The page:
The Independent Foreign Fiction Prize 2011 – Gargling with Tar
Gargling with Tar is the second of Jachym Topol’s novels to be translated into English (the first, City Sister Silver appeared ten years ago) and, as its striking cover may have suggested to you, it is set in Czechoslovakia during 1968 when Warsaw Pact forces prevented the country from freeing itself from the Soviet Union. As with Gunter Grass’ The Tin Drum, Topol adopts a child’s perspective on events which goes a long way to enhance the chaos and confusion of the time.
That child, Ilya, lacks any stability even prior to the invasion, living as he does in an orphanage ironically named the Home from Home. Even his nationality is unclear, and a variety of languages are spoken at the home – the boys are made to gargle tar (water made soapy with tar soap) for speaking their own language, as well as for lying:
“Some boys spoke their own unintelligible language, though the nuns didn’t allow it. You had to gargle tar for that. Any foreign words were washed away from their throats with bubbles of pain, then the boys were topped up with Czech.”
Ilya’s multi-lingualism is later seen as a useful skill, allowing him to work as an interpreter and to escape from more than one dangerous situation. It’s an early sign that this is not a nationalist novel, and that Topol will present both sides of the conflict unflinchingly, to the point where the sides themselves seem to disappear.
Our sympathy for Ilya is enhanced by the care of he takes of his disabled brother, Monkeyface. Although older, he says with the younger boys in order to protect his brother, finding himself, as for much of the novel, caught between the two camps. The chaos begins when Czech Communists arrive and expel the nuns who have been looking after the boys from the home. Monkeyface is one of the first victims, placed inside a washing-machine drum by some of the younger boys and then falling to his death from a window as Ilya attempts to carry him upstairs:
“He thrust me put of the way, and now he was top-heavy and banged his head against the window. I grabbed him by his feet, but he kicked out at me and flew headfirst through the glass. He fell, turning once or twice in the air, then thumped down, landing on his back in the snow, bits of glass showering down around him.”
The accidental nature of Monkeyface’s death suggests that Topol is not interested in assigning blame but in alerting us to the unpredictable cruelty of the times to come. With the death of his brother, Ilya loses his anchor in the world and becomes an isolated figure looking to belong, whether with the older boys and their plan to join the Foreign Legion, or with the Russian tank crew he later befriends. As the novel progresses he moves from side to side, accepted but never belonging, one moment riding on the front of a Russian tank, the next hiding with some of the boys from the orphanage, now fighting with the Czech resistance. The circles in which he intentionally leads the tanks represent the narrowing circle in which his own life is moving, as he encounters the same characters again and again, Topol using them to highlight the effects of the war: Mr Cimbura with “his face…terribly burnt, the light from the candles gliding over the craters in its ancient skin”; and Hanka, a local girl he was once friends with, last seen among a group of women being raped by Russian soldiers:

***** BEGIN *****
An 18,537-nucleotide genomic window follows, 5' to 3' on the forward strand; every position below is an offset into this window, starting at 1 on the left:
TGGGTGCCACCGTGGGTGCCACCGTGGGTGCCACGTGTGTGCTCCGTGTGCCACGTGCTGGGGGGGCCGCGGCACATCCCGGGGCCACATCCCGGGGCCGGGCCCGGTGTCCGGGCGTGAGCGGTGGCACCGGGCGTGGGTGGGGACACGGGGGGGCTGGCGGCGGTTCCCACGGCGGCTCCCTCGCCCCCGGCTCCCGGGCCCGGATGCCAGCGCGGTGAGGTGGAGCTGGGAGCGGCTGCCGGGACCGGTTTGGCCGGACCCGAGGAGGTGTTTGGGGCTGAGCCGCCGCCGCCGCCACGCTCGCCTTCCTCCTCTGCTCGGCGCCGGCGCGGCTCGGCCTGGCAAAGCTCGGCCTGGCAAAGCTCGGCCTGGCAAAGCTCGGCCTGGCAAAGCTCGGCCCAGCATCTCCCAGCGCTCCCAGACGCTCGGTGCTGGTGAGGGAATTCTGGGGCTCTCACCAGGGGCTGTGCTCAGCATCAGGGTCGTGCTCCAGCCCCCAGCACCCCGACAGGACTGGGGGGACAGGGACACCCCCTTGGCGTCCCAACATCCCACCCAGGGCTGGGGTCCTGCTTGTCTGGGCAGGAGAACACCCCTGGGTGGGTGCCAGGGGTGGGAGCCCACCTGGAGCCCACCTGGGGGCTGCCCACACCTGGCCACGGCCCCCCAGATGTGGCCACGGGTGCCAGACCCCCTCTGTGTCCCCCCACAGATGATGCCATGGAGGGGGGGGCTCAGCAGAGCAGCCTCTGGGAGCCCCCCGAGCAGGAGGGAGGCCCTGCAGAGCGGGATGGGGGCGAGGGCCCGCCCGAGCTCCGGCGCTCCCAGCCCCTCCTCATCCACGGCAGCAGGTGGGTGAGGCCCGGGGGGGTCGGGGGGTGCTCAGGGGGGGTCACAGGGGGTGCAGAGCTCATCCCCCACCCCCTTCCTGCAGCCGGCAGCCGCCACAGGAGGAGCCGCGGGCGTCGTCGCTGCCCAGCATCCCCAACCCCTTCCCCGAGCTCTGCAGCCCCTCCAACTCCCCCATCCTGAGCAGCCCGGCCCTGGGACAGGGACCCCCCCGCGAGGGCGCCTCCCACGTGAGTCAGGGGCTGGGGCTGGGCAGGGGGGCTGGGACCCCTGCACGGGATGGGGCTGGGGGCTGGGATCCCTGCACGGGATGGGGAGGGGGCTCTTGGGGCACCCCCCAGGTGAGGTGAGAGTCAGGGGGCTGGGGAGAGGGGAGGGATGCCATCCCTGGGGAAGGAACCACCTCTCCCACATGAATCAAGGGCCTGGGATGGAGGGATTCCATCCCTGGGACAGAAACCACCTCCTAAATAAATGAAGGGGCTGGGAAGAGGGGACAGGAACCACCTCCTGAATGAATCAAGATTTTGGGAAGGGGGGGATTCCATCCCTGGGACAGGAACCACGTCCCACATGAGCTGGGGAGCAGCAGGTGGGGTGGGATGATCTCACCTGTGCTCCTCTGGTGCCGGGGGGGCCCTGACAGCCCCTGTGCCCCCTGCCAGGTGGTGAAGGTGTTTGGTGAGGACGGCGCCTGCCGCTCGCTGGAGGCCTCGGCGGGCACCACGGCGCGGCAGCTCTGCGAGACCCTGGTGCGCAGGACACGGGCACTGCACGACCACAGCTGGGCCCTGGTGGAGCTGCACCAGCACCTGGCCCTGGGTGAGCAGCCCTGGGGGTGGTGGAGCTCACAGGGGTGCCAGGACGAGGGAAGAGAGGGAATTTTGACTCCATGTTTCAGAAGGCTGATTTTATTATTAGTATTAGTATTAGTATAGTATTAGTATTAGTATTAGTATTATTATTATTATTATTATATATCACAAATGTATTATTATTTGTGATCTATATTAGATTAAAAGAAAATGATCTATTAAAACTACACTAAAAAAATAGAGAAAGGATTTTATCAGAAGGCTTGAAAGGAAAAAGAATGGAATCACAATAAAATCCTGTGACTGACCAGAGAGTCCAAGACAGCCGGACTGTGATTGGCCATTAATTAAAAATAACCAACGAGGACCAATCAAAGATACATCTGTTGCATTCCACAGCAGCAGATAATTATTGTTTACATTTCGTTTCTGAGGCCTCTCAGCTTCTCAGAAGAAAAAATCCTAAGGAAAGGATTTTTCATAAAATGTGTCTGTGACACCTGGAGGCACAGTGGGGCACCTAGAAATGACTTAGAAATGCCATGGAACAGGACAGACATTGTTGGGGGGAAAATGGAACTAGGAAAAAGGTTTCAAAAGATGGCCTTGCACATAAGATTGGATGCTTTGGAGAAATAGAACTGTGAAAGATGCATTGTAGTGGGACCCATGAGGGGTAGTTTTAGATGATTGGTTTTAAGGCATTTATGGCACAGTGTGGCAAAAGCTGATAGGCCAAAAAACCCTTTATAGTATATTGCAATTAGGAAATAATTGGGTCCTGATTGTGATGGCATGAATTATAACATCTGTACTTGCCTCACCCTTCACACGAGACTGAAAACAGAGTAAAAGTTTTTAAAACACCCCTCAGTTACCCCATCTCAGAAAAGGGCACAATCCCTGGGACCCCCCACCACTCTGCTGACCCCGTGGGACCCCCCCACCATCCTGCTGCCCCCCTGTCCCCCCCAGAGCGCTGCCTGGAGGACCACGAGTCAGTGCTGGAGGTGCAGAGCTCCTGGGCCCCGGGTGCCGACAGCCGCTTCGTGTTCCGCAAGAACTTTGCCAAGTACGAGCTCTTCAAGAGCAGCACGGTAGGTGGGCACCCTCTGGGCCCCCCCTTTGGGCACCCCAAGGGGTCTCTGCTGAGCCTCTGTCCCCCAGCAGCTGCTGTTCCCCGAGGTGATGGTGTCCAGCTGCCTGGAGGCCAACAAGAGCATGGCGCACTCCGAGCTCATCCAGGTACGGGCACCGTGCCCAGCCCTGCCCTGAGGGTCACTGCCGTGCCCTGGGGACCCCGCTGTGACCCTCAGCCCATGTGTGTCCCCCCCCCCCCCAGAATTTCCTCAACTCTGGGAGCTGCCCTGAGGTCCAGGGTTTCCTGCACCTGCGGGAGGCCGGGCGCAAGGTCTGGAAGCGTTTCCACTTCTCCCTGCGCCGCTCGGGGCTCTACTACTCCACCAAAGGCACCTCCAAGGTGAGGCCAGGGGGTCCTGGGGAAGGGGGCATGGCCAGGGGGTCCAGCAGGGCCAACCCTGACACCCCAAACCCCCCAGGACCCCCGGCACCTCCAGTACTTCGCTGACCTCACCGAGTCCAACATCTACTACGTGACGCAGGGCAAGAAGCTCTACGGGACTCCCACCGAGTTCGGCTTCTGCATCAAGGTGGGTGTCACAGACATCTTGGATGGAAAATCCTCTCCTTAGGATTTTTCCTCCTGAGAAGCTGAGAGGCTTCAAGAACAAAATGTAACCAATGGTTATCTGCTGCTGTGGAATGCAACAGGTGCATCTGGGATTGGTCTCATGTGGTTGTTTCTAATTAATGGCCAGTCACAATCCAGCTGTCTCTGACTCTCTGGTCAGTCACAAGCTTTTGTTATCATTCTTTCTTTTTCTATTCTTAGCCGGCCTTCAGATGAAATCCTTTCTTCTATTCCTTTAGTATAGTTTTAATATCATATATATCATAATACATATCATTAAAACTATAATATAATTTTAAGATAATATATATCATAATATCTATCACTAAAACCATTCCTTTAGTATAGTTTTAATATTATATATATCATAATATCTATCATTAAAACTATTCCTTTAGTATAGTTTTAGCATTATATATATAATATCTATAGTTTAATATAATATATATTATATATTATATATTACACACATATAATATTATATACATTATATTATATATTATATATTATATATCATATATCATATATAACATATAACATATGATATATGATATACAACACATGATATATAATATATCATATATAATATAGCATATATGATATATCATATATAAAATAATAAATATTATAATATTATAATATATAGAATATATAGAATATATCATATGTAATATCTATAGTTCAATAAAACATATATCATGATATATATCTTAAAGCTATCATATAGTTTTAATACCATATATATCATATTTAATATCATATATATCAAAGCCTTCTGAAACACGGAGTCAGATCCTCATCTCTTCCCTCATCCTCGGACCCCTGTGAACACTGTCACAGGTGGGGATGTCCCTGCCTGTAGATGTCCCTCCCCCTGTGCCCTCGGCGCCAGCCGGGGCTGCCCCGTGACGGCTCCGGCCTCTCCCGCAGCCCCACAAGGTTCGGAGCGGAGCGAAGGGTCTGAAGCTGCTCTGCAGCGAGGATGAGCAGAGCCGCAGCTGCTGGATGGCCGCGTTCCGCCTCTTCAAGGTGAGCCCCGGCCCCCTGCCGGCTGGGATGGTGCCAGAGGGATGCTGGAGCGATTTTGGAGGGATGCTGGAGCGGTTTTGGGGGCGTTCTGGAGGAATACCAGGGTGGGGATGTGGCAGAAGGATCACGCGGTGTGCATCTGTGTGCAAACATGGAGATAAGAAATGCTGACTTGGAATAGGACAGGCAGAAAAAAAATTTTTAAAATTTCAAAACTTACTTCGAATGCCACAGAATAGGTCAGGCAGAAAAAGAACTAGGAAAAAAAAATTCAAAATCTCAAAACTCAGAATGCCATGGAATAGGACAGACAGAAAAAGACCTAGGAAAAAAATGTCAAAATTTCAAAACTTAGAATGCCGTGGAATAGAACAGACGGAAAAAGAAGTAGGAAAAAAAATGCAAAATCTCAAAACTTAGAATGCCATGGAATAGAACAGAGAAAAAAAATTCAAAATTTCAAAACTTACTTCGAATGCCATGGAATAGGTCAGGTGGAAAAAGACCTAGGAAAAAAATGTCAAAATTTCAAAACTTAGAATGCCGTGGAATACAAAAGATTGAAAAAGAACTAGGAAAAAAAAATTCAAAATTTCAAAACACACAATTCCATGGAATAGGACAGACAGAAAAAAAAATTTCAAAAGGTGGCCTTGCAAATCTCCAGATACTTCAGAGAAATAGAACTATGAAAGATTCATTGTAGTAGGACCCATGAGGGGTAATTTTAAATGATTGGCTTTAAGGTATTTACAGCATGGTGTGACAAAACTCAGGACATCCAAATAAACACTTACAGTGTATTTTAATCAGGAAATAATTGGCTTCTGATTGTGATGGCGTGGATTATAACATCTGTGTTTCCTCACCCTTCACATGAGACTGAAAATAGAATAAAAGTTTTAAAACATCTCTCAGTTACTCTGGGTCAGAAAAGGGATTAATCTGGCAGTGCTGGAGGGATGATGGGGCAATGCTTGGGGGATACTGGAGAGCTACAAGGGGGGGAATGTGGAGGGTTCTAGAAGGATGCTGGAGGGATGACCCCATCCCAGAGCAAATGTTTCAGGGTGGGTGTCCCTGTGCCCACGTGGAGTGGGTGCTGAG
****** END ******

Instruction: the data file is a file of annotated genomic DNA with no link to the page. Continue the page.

“That was the worst thing. I kept losing sight of people. Not like round a bend in a corridor or behind a tree. People were suddenly gone forever.”
The novel is also full of myths and legends, appropriate to its setting in a forest. These centre on the national figure of Czechia, but also include the ‘dinosaur egg’ that the Russian commander wishes to take back to Moscow, and the wolf that Margash claims is his father. When a wolf finally appears it is “cringing” and “all thin and moulted”; and when Ilya rescues a girl who has been tied naked to a bath tub for the pleasure of soldiers, he thinks he has found Czechia. Almost everyone he meets is following some dream or personal mythology.
Gargling with Tar blends realism and surrealism to create a vivid picture Czechoslovakia in 1968. By having a narrator who is ideologically uninvolved but in a life or death struggle to survive, Topol places the focus on what it might have felt like to be there rather than adopt the safer perspective of history.